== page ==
Vintage Skills: Ironing

20 Jan

ironing

Let’s talk about one of my favorite old-fashioned skills…ironing! (Note: I read a lot of Laura Ingalls Wilder books as a kid and have never gotten over my subsequent overly-romantic view of old-fashioned skills.) I understand that a lot of people “don’t iron” but I guess my question is, why? You can make ANY outfit look 110% better by ironing it. Want clothes to hang better? Iron them. Want cheap clothes to look more expensive? Iron them. Want to look more grown up and put-together, even in casual clothes? Iron. Want to feel productive and accomplished while watching “Downton Abbey”? Friend, pick up that iron. Want to work on those bingo wings? Iron! Want your sewing projects to turn out better? Seriously, learn to iron.

I actually prefer to use the Tennessee pronunciation of ironing: ahrn-nin. Every time I turn on the iron, I loudly announce to everyone within earshot that I am going to be ahrn-nin. It does not get old.ironing2 I’m not going to lie, ironing is tedious and boring, but it’s not hard! If nobody ever taught you to iron, it’s not too late to learn. Here’s what you need to get started:

1. An iron. A cheap one from Target or Wal-Mart is FINE. You don’t need fancy settings to get good results with an iron.
2. A gallon jug of distilled water. This is VERY important! Never put regular water in your iron. It will create mineral build-up and will cause your iron to sputter and not work well. Seriously–trust me on this! Your iron will last longer and work better with distilled water. You can find it with the bottled water at the grocery store.
3. An ironing board, although you can cover a table with a towel in a pinch. Available at Target or Wal-Mart, cheap.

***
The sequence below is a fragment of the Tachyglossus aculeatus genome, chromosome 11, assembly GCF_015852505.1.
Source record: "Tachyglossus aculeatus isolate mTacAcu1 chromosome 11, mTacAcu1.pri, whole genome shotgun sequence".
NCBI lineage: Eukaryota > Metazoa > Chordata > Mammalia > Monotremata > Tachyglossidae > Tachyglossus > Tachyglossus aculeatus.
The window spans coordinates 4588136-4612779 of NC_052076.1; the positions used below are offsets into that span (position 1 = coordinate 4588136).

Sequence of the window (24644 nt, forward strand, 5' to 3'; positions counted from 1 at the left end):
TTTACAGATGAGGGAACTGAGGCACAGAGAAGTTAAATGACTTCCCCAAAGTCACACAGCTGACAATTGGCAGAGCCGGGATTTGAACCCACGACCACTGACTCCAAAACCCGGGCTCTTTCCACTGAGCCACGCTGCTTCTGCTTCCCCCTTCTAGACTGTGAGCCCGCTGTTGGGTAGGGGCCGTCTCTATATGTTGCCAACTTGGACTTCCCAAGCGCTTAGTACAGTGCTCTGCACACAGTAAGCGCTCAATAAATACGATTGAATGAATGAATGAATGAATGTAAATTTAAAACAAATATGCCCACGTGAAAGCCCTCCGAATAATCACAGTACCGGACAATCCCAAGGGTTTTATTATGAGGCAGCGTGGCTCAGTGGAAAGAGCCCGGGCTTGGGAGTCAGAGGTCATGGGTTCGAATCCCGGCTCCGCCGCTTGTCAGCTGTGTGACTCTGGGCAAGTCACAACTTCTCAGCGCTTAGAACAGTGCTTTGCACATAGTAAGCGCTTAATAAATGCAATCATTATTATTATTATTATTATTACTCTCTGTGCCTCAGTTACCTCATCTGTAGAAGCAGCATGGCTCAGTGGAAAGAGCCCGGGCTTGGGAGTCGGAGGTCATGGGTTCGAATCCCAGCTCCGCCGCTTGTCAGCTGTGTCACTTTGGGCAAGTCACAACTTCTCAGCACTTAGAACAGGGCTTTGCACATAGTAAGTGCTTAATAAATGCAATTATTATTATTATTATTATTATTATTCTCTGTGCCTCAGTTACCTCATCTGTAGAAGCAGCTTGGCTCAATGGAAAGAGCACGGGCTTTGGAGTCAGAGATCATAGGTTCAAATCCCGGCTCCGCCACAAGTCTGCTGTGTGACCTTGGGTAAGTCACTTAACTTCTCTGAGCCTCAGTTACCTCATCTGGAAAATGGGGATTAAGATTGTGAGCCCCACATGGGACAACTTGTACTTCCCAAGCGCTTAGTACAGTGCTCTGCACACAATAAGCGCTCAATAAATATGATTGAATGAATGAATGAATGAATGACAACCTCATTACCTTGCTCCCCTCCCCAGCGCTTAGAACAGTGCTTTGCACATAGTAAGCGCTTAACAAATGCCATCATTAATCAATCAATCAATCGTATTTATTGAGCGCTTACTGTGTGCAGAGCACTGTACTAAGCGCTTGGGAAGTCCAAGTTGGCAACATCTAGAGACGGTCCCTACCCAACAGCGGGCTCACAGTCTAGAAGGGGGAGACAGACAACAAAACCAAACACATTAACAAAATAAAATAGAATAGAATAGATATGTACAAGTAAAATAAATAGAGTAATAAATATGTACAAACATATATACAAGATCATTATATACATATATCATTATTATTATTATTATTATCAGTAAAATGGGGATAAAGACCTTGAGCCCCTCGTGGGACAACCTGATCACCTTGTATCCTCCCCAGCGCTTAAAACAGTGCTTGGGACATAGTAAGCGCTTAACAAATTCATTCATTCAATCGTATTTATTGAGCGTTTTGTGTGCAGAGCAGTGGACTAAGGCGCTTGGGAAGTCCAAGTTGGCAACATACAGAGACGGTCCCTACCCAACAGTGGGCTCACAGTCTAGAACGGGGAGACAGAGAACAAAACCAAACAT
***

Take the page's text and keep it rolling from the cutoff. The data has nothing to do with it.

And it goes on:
Before you start, make sure that your iron is on the right setting for the type of fabric you are ironing. Cottons and wools will need a higher heat and a steam setting to get the wrinkles out. Silk and rayon don’t need as much heat. On your lighter settings, you won’t need steam. Just check the label on your clothes, and set the dial on the iron accordingly.

When you iron, keep the iron moving–don’t let it rest on the fabric for any length of time or you will risk scorching it or leaving an imprint of the iron plate.

Another tip: don’t pack your clothing tightly in your closet; this will create wrinkles. Clothing needs a little room to hang freely.

If you are reading this and thinking, “Oh, I use Downy Wrinkle Release and it really works just as well as ironing”…sorry, but no. It makes things look slightly less wrinkly, but not crisp and pressed.  The same goes for throwing something in the dryer with a damp towel…it’s only slightly better than not ironing.

Ironing is a skill; you will get better with practice. If your collars and cuffs don’t look great at first, keep at it! Pat yourself on the back for making the effort and tell everyone in the house not to bother you….you’re ahrn-nin!

With love,

Mrs. T

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3 Responses to “Vintage Skills: Ironing”

  1. CAM January 20, 2015 at 11:00 pm #

    LOL!!! It helps also to have “vintage” irons…those from before steam irons, the ones that get really hot. My husband has several in almost pristine condition that he uses. He can arhn a crease in his pants that is second to none!!!

    • apronstringsvintage January 20, 2015 at 11:29 pm #

      Oh, how cool is that! I have never used a vintage iron–that must take some skill, for sure! Thanks for sharing that. 🙂

  2. Shirley Turcotte January 21, 2015 at 7:21 pm #

    I remember using the “vintage irons”. Before the steam irons, one use to have a sprinkling bottle and sprinkled all the clothes to be ahrn-nined. Then we rolled them up in a large towel to keep them damp enough to ahrn-nin. Modern technology has certainly come a long way. Also, instead of spray starch, starch came in a box to be mixed with water. So much fun. My Mom use to wash, starch and iron shirts for a man size 17-1/2 neck for 25 cents a shirt. How many of us would do that today?

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